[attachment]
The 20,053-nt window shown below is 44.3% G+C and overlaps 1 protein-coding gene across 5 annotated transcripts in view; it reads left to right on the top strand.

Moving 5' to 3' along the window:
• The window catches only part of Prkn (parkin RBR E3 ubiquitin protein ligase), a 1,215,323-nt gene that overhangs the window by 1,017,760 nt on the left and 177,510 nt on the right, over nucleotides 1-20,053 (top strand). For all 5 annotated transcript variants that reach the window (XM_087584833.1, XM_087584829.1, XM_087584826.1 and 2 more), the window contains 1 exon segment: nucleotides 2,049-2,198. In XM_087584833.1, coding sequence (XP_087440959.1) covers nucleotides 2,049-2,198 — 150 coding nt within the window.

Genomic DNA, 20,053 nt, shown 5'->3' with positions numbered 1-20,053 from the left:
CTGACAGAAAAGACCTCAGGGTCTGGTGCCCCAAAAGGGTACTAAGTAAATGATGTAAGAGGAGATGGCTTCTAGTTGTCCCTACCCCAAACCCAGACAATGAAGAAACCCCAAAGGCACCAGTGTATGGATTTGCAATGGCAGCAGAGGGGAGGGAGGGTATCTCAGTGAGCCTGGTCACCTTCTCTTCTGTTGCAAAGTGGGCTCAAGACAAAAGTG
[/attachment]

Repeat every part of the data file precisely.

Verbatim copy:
The 20,053-nt window shown below is 44.3% G+C and overlaps 1 protein-coding gene across 5 annotated transcripts in view; it reads left to right on the top strand.

Moving 5' to 3' along the window:
• The window catches only part of Prkn (parkin RBR E3 ubiquitin protein ligase), a 1,215,323-nt gene that overhangs the window by 1,017,760 nt on the left and 177,510 nt on the right, over nucleotides 1-20,053 (top strand). For all 5 annotated transcript variants that reach the window (XM_087584833.1, XM_087584829.1, XM_087584826.1 and 2 more), the window contains 1 exon segment: nucleotides 2,049-2,198. In XM_087584833.1, coding sequence (XP_087440959.1) covers nucleotides 2,049-2,198 — 150 coding nt within the window.

Genomic DNA, 20,053 nt, shown 5'->3' with positions numbered 1-20,053 from the left:
CTGACAGAAAAGACCTCAGGGTCTGGTGCCCCAAAAGGGTACTAAGTAAATGATGTAAGAGGAGATGGCTTCTAGTTGTCCCTACCCCAAACCCAGACAATGAAGAAACCCCAAAGGCACCAGTGTATGGATTTGCAATGGCAGCAGAGGGGAGGGAGGGTATCTCAGTGAGCCTGGTCACCTTCTCTTCTGTTGCAAAGTGGGCTCAAGACAAAAGTG